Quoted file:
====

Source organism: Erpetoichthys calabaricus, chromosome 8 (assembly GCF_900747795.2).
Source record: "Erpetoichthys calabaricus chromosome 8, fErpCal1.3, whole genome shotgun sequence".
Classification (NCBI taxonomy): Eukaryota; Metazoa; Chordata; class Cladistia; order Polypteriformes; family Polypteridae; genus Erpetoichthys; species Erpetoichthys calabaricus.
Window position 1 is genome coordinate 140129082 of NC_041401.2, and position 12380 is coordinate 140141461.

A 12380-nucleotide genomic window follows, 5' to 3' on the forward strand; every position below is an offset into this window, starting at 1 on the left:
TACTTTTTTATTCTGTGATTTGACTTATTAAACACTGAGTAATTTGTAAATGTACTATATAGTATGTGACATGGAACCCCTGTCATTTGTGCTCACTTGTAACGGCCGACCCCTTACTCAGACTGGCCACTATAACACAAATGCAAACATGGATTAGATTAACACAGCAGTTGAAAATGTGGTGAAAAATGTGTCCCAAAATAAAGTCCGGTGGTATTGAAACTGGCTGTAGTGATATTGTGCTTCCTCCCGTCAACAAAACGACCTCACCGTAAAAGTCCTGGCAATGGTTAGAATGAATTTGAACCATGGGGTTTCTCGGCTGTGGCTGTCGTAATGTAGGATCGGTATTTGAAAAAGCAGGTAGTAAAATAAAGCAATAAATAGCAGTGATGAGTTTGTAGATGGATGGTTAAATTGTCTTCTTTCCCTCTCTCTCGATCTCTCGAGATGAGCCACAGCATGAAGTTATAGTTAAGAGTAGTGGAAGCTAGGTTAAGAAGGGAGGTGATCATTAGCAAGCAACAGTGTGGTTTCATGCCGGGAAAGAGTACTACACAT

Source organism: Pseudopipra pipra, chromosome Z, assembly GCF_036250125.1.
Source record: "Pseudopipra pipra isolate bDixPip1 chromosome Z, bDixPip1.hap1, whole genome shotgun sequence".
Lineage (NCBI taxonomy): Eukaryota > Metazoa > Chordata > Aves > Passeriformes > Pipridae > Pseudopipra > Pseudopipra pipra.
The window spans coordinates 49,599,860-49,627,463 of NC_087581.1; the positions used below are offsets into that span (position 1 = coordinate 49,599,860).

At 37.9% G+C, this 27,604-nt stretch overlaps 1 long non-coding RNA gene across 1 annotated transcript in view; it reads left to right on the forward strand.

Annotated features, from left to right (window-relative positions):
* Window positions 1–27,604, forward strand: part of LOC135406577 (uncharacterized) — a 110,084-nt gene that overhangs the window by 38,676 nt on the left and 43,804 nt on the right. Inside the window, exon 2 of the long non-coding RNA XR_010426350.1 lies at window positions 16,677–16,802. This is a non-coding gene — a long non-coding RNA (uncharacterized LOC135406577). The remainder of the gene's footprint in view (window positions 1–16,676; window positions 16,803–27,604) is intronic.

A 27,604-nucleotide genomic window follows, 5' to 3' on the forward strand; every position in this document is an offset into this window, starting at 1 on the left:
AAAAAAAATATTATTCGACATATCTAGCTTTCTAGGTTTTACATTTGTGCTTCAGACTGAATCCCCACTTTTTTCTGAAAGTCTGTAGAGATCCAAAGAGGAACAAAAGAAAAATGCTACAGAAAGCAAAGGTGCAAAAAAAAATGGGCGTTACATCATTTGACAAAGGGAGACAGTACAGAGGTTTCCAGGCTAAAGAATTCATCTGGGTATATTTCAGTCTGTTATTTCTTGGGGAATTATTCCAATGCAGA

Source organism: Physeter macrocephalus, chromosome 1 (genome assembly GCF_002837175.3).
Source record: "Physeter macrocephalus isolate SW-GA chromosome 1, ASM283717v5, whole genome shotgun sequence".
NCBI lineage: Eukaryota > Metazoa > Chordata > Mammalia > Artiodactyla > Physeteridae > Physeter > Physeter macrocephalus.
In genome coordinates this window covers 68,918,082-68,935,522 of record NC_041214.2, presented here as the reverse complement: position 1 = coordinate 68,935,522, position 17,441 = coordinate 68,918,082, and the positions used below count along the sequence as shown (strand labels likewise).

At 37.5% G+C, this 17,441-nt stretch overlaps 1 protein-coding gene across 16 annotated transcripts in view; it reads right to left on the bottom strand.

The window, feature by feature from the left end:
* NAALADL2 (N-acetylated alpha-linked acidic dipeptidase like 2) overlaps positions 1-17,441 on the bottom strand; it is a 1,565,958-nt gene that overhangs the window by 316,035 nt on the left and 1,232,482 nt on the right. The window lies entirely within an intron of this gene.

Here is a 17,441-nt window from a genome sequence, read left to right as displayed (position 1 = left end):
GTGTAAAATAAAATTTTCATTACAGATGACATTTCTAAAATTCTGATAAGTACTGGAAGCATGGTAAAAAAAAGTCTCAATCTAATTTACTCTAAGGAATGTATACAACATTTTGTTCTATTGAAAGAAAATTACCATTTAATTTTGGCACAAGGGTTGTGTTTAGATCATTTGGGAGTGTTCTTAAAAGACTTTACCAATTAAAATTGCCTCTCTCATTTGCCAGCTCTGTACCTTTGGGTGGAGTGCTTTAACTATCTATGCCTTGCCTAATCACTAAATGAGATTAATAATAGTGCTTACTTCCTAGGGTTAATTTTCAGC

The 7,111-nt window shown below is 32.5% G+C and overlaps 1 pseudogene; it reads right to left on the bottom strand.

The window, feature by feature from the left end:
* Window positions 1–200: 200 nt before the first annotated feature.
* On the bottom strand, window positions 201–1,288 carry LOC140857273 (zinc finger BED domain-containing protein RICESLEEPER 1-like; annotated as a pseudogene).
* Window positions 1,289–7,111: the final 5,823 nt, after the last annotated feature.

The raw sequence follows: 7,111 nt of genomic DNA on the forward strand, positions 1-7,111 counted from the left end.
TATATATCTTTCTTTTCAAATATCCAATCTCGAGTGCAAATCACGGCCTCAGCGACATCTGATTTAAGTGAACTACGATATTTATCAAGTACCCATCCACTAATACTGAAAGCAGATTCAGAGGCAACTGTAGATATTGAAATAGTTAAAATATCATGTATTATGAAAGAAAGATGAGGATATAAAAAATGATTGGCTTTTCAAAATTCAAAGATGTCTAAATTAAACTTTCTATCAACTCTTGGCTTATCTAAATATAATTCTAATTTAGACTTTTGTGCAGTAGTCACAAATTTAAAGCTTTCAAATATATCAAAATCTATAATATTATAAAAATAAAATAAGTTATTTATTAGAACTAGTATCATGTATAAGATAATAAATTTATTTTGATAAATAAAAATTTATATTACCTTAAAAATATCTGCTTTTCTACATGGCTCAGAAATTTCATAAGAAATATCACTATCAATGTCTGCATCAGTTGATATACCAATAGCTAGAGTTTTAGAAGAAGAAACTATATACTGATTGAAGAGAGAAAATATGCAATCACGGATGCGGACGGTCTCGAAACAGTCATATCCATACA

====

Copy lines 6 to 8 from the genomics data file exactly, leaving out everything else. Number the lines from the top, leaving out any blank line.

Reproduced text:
TACTTTTTTATTCTGTGATTTGACTTATTAAACACTGAGTAATTTGTAAATGTACTATATAGTATGTGACATGGAACCCCTGTCATTTGTGCTCACTTGTAACGGCCGACCCCTTACTCAGACTGGCCACTATAACACAAATGCAAACATGGATTAGATTAACACAGCAGTTGAAAATGTGGTGAAAAATGTGTCCCAAAATAAAGTCCGGTGGTATTGAAACTGGCTGTAGTGATATTGTGCTTCCTCCCGTCAACAAAACGACCTCACCGTAAAAGTCCTGGCAATGGTTAGAATGAATTTGAACCATGGGGTTTCTCGGCTGTGGCTGTCGTAATGTAGGATCGGTATTTGAAAAAGCAGGTAGTAAAATAAAGCAATAAATAGCAGTGATGAGTTTGTAGATGGATGGTTAAATTGTCTTCTTTCCCTCTCTCTCGATCTCTCGAGATGAGCCACAGCATGAAGTTATAGTTAAGAGTAGTGGAAGCTAGGTTAAGAAGGGAGGTGATCATTAGCAAGCAACAGTGTGGTTTCATGCCGGGAAAGAGTACTACACAT

Source organism: Pseudopipra pipra, chromosome Z, assembly GCF_036250125.1.
Source record: "Pseudopipra pipra isolate bDixPip1 chromosome Z, bDixPip1.hap1, whole genome shotgun sequence".